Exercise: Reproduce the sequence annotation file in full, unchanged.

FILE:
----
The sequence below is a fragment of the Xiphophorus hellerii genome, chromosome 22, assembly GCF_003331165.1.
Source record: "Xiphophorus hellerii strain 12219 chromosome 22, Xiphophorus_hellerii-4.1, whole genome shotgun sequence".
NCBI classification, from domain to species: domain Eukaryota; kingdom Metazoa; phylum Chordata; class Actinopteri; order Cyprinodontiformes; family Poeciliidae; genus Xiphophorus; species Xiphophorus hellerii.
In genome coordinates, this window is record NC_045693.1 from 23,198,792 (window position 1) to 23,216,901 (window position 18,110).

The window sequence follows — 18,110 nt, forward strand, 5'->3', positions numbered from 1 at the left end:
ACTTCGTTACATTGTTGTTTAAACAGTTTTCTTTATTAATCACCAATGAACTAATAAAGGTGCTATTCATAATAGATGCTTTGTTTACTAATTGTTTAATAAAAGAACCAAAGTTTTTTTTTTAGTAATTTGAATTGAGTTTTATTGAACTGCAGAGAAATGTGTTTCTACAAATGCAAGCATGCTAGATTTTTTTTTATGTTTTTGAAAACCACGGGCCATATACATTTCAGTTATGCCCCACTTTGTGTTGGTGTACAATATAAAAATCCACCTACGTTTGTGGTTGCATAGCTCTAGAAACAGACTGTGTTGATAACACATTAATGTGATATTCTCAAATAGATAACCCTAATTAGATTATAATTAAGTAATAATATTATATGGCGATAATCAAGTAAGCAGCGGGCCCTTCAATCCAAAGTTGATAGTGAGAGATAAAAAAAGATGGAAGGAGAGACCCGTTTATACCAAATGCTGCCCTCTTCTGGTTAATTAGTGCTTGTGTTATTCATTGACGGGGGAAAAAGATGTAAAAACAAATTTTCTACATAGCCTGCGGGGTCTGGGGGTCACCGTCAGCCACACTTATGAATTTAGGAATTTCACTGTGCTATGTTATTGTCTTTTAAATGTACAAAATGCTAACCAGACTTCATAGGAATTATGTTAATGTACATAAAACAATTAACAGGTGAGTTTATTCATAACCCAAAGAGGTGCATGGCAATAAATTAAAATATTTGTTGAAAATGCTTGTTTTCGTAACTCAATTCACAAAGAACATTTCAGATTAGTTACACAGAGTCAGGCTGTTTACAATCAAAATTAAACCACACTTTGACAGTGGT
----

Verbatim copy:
The sequence below is a fragment of the Xiphophorus hellerii genome, chromosome 22, assembly GCF_003331165.1.
Source record: "Xiphophorus hellerii strain 12219 chromosome 22, Xiphophorus_hellerii-4.1, whole genome shotgun sequence".
NCBI classification, from domain to species: domain Eukaryota; kingdom Metazoa; phylum Chordata; class Actinopteri; order Cyprinodontiformes; family Poeciliidae; genus Xiphophorus; species Xiphophorus hellerii.
In genome coordinates, this window is record NC_045693.1 from 23,198,792 (window position 1) to 23,216,901 (window position 18,110).

The window sequence follows — 18,110 nt, forward strand, 5'->3', positions numbered from 1 at the left end:
ACTTCGTTACATTGTTGTTTAAACAGTTTTCTTTATTAATCACCAATGAACTAATAAAGGTGCTATTCATAATAGATGCTTTGTTTACTAATTGTTTAATAAAAGAACCAAAGTTTTTTTTTTAGTAATTTGAATTGAGTTTTATTGAACTGCAGAGAAATGTGTTTCTACAAATGCAAGCATGCTAGATTTTTTTTTATGTTTTTGAAAACCACGGGCCATATACATTTCAGTTATGCCCCACTTTGTGTTGGTGTACAATATAAAAATCCACCTACGTTTGTGGTTGCATAGCTCTAGAAACAGACTGTGTTGATAACACATTAATGTGATATTCTCAAATAGATAACCCTAATTAGATTATAATTAAGTAATAATATTATATGGCGATAATCAAGTAAGCAGCGGGCCCTTCAATCCAAAGTTGATAGTGAGAGATAAAAAAAGATGGAAGGAGAGACCCGTTTATACCAAATGCTGCCCTCTTCTGGTTAATTAGTGCTTGTGTTATTCATTGACGGGGGAAAAAGATGTAAAAACAAATTTTCTACATAGCCTGCGGGGTCTGGGGGTCACCGTCAGCCACACTTATGAATTTAGGAATTTCACTGTGCTATGTTATTGTCTTTTAAATGTACAAAATGCTAACCAGACTTCATAGGAATTATGTTAATGTACATAAAACAATTAACAGGTGAGTTTATTCATAACCCAAAGAGGTGCATGGCAATAAATTAAAATATTTGTTGAAAATGCTTGTTTTCGTAACTCAATTCACAAAGAACATTTCAGATTAGTTACACAGAGTCAGGCTGTTTACAATCAAAATTAAACCACACTTTGACAGTGGT